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Behind the numbers: Servicemember complaints

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14,100. Sounds like a random number, doesn’t it? But to us, 14,100 represents the number of servicemembers, veterans and their family members whose stories have come to us through their consumer complaints.

I emphasize the word “stories” because each complaint is much more than a case number. Behind those case numbers are servicemembers with questions about mortgages, military spouses seeking to invoke consumer legal protections on behalf of their deployed spouse, veterans desperately fighting scams that threaten to steal their retirement income, and many more members of the military community with compelling, sometimes heartbreaking, real-life stories.

In the Snapshot of complaints received from servicemembers, veterans, and their families that we’re releasing today, you’ll find the types and trends of military consumer complaints that the CFPB has handled since opening our doors in July 2011. We have received complaints from all 50 states and from all branches and ranks of the military. Our complaint volume increased 148 percent from 2012 to 2013 as we spread the word about the resources that we provide to the military community. Mortgages continue to top the cumulative volume of complaints handled to date.

However, newer categories of complaints we began accepting last year, such as debt collection and payday loans, have climbed steadily and now factor prominently into our complaint totals. In fact, since we began taking debt collection complaints in July 2013, debt collection has quickly become the highest volume complaint category for military consumers over the last seven months. Within the report you will find a breakdown of the complaints by product as well as the top issues within each product for military consumers.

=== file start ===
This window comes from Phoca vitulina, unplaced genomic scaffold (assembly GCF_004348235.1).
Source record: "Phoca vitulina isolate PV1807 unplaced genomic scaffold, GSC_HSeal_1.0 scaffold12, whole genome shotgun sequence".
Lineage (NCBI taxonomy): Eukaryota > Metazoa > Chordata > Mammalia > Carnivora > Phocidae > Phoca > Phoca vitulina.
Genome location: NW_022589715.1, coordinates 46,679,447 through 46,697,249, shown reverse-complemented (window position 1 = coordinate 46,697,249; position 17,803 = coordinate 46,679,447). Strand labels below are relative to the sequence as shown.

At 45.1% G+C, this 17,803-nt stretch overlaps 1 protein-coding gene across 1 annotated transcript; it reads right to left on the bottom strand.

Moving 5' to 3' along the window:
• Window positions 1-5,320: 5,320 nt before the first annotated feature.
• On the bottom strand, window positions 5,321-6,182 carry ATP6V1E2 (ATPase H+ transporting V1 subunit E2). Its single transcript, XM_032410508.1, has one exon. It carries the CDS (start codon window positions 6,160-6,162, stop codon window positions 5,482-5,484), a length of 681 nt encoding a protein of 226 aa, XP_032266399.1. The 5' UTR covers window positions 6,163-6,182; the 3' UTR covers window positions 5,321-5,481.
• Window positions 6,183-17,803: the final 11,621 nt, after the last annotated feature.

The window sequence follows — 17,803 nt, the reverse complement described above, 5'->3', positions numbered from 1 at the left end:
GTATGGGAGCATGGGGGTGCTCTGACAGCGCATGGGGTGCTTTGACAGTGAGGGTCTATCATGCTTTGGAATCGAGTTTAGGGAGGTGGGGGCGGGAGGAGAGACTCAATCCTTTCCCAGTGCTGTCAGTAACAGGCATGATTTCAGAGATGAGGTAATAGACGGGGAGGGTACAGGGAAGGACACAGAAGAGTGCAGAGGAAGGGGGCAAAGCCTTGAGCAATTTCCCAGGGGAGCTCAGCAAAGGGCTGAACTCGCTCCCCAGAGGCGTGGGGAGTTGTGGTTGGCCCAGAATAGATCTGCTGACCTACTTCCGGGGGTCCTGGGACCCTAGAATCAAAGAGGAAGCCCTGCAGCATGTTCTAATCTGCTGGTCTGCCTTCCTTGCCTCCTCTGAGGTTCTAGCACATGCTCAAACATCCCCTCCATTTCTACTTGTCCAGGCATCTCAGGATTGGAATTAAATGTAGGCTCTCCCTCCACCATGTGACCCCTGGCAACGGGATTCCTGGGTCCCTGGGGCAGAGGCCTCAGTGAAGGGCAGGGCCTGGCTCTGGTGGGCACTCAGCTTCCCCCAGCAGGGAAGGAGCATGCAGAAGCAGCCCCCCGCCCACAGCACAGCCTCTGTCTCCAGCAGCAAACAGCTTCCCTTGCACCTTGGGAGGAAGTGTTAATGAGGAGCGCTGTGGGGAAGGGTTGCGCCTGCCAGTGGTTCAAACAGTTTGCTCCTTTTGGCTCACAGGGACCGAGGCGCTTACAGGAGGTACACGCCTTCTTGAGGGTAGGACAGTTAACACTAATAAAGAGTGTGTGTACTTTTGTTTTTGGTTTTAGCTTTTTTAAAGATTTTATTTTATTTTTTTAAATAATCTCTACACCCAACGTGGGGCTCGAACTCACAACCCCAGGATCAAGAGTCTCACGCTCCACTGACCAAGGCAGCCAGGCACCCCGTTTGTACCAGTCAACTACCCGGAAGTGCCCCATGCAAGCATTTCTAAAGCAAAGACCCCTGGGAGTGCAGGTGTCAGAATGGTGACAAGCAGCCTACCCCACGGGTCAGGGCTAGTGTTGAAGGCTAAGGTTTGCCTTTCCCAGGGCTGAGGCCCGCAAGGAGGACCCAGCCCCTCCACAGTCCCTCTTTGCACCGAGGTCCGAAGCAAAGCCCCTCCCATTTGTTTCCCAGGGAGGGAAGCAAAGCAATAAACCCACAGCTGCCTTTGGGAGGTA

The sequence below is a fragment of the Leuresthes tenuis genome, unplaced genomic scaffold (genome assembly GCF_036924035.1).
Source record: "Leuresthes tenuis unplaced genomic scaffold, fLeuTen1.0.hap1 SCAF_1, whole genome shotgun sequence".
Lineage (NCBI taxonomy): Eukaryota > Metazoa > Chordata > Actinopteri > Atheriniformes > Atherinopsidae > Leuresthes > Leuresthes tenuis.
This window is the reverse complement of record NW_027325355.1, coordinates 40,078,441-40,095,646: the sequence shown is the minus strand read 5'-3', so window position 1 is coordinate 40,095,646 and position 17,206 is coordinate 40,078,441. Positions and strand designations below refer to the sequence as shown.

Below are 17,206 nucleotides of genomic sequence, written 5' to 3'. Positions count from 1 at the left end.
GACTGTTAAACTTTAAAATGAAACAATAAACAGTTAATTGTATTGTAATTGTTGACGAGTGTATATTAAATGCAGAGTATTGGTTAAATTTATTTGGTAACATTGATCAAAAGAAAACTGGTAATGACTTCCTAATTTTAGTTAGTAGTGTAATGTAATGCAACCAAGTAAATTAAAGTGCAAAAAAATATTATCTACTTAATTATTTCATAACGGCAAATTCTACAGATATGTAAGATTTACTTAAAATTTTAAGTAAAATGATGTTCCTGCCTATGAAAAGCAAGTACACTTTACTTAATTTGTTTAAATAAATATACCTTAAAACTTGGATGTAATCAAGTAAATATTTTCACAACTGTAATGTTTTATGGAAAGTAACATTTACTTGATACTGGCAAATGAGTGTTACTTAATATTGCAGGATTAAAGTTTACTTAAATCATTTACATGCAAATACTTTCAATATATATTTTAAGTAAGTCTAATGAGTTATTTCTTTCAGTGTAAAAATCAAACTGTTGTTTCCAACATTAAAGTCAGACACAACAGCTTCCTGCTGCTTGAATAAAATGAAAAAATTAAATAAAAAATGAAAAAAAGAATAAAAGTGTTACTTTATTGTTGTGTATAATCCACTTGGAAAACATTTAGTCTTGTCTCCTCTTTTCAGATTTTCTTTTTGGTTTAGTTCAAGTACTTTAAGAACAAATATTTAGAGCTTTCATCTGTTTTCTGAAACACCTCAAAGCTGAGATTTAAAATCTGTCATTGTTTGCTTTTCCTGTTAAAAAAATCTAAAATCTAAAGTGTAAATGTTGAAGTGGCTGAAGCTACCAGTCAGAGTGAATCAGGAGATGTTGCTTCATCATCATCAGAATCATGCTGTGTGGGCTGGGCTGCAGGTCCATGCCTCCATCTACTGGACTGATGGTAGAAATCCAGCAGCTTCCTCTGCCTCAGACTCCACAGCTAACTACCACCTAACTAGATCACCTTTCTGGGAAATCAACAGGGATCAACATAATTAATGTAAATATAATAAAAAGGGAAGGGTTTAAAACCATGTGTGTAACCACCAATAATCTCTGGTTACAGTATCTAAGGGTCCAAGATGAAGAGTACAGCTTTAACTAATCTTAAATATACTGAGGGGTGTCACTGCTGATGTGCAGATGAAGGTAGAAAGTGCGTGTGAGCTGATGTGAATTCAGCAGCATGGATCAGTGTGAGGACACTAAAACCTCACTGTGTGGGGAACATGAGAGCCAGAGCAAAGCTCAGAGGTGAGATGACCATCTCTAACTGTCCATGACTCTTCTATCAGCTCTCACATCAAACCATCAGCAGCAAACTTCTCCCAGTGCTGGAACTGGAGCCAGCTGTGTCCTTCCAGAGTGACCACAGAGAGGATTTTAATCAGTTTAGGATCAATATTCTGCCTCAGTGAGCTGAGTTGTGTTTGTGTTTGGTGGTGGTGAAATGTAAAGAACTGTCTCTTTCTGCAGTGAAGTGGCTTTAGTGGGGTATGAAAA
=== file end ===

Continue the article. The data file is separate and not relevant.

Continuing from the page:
More than a million dollars in relief

Contained within the report are company-reported monetary relief amounts. The amounts vary by product, but, overall, military consumers have received more than $1 million in monetary relief. We’ve also assisted many military consumers in obtaining non-monetary relief, such as correcting credit report errors, in a number of cases helping to address problems that may have been affecting the consumer for months or even years.

At the Office of Servicemember Affairs we work to monitor consumer complaints submitted by the military community and the resolutions to those complaints. Simply put, our job is to keep an eye on the consumer financial issues causing servicemembers, veterans, and military families to come to us for help, and to see if those issues are addressed through our complaint system. Our snapshot report gives you an idea of the numbers of complaints submitted as well as how the companies have responded.

If you’re a member of the military community who needs assistance with a consumer financial issue, or you know a servicemember, veteran, or military spouse in that situation, think about submitting a complaint. Even if you don’t have a complaint, and you just want to share an experience in the financial market place, consider telling us your story. We’re listening.

Now you have better options to dispute a credit report error

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If you’re trying to correct an error in your credit report at one of the nation’s largest credit reporting companies, there is some good news. Recently, Equifax, Experian, and TransUnion added a function to their dispute-handling system that makes it easier for you to explain your dispute.

Now you can upload, mail, or fax any supporting documents you have to explain the errors in your credit report.

Why you should care about correcting your credit report

Credit reports play a part in most major consumer lending decisions– including mortgage loans, auto loans, credit cards, and private student loans.